External memory modules, such as the Video RAM, BIOS and memory on other add-in cards are mapped into the CPU's memory space by these micro-controllers using a currently undisclosed protocol to communicate with some of the circuity on the CPU side of the memory controller (so that when the CPU writes to what it believes to be memory, the hardware redirects this data into the external memory). I think this circuitry is called "the crossbar switch" although this may be AMDspeak. I also think that there is no caching involved in this communication, thus whenever writing to this mapped external memory, the CPU does nothing until the package is delivered (meaning that when your couple-GHz CPU is talking to a device behind remanents of the old ISA bus, it is effectively an 8 MHz CPU, if not worse).

ALL of these micro-controllers are still connected via the I/O pins to the CPU, so for example when reading from the BIOS chip (<1MB memory area), it will be by default configured to let you read from the memory shadow (it's runtime copy), but when you want to read from the actual chip (to get the original program), you have to send a special I/O signal to it, so that it reconfigures the interface to let you.

All of the interfaces you describe each have a special way of functioning and I don't know them all:
* The PCI bus for starters is not technically a bus (we call it that way because it preforms a similar function as the ISA bus and is it's successor), but is more like a network, where the PCI controller (which the CPU actually talks to via I/O?) sets up communication with each of the devices using a sophisticated protocol, which sets up everything from your DMA* (which is no more magical than simply the PCI cards explaining to the controller that they need some memory accessed and getting it) to IRQs to I/O communication. To be clear there are no extra channels here, the PCI controller is just another one of those micro-controllers in the chipset.
* The SMBus for example has it's controller connected to the CPU in a simmilar I/Oy fashion, but instead use the SMBus protocol also known as I2C protocol (which's two wire protocol is accessible to the CPU via the two I/O ports you can see in your device manager).
* etc

Separating the chipset into a northbridge and a southbridge is generally just Intelspeak for separating two major parts of a typical chipset on their motherboard: The memory controller and everything else. Where this arrangement could not possibly apply to AMD setups where the memory controller is embedded in the CPU die, many motherboard or chipset manufacturers (actually I think all except Asus?) tend to implement the chipset as two big chips which contain all the standard micro-controllers you'd expect to find in a modern ATX PC. You will notice that there are many other chips on a modern motherboard without such fancy names, so don't put so much weight on these. To your typical gamer these things are important simply because the two big chips use a fast standard physical interconnect in which communication between the various components is artificially encapsulated (for example HyperTransport; as to avoid the insane number of wires that would otherwise have to be on the board, I guess), and being fast, hardware supporting it must be appropriately clocked and powered, and thus run very hot, and thus needs to have fancy cooling artifacts glued to it.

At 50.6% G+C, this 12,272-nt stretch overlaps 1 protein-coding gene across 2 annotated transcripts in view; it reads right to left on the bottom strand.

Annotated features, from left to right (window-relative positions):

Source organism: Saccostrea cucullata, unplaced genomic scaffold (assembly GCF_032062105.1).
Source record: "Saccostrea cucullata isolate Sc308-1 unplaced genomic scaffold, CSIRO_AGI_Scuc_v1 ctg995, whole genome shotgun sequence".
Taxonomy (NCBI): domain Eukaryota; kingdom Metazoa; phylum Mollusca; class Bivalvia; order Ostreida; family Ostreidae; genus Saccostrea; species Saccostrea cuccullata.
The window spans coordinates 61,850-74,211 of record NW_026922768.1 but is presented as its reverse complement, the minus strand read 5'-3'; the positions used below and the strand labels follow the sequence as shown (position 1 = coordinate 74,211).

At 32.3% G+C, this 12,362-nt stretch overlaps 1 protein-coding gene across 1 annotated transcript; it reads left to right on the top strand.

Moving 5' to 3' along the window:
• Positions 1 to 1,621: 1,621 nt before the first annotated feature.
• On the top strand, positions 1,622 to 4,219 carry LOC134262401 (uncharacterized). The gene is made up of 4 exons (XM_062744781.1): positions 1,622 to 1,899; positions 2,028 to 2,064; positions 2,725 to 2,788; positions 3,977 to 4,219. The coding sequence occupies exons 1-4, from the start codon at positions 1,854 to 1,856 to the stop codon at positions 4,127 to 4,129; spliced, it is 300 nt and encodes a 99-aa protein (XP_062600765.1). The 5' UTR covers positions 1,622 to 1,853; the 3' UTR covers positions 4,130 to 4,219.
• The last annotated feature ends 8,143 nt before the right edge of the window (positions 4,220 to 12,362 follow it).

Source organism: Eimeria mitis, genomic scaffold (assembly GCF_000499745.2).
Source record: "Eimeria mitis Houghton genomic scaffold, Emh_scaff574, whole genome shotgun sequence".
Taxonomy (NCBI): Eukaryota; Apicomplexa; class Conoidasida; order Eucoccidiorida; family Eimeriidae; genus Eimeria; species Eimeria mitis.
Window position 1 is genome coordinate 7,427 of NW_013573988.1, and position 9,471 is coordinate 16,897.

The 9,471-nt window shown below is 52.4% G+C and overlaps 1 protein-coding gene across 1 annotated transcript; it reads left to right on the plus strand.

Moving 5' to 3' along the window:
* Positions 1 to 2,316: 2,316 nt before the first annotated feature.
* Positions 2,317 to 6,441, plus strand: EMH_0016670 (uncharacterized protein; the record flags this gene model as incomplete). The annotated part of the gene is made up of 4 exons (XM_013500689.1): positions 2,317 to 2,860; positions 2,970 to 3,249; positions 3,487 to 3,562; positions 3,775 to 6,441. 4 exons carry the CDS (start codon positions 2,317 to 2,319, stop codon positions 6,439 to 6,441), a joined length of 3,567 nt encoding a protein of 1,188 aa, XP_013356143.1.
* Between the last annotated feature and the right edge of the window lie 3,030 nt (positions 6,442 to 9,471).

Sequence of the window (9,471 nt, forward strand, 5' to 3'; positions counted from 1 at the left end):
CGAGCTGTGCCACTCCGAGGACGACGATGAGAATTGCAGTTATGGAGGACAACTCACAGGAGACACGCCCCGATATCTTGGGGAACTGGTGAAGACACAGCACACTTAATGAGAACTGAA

Think that covers your points? I invite more discussion on this though, I love to learn more about this.

* = EDIT: Okay... the DMA controller is a seperate chip and it was around from the days of the dinosa... er, ISA. It's a trivial micro-controller that can do a byte-based memcopy(); for you without using the CPU. Being a micro-controller also means it's Slow, but back in the days it was good as it was asynchronous. Check your device manager and you will soon realize that nothing uses it, other than your floppy disk controller, which is not famed for it's speed.

LP,
Jure
Post 09 Nov 2009, 19:25
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vid
Verbosity in development


Joined: 05 Sep 2003
Posts: 7105
Location: Slovakia
vid
ugh... too much information at once. Smile Let me pursue just one point for now: (and I am talking about Intel archictere in case when AMD differs, ignoring latest "NUMA" stuff)

Quote:
Separating the chipset into a northbridge and a southbridge is generally just Intelspeak for separating two major parts of a typical chipset on their motherboard: The memory controller and everything else.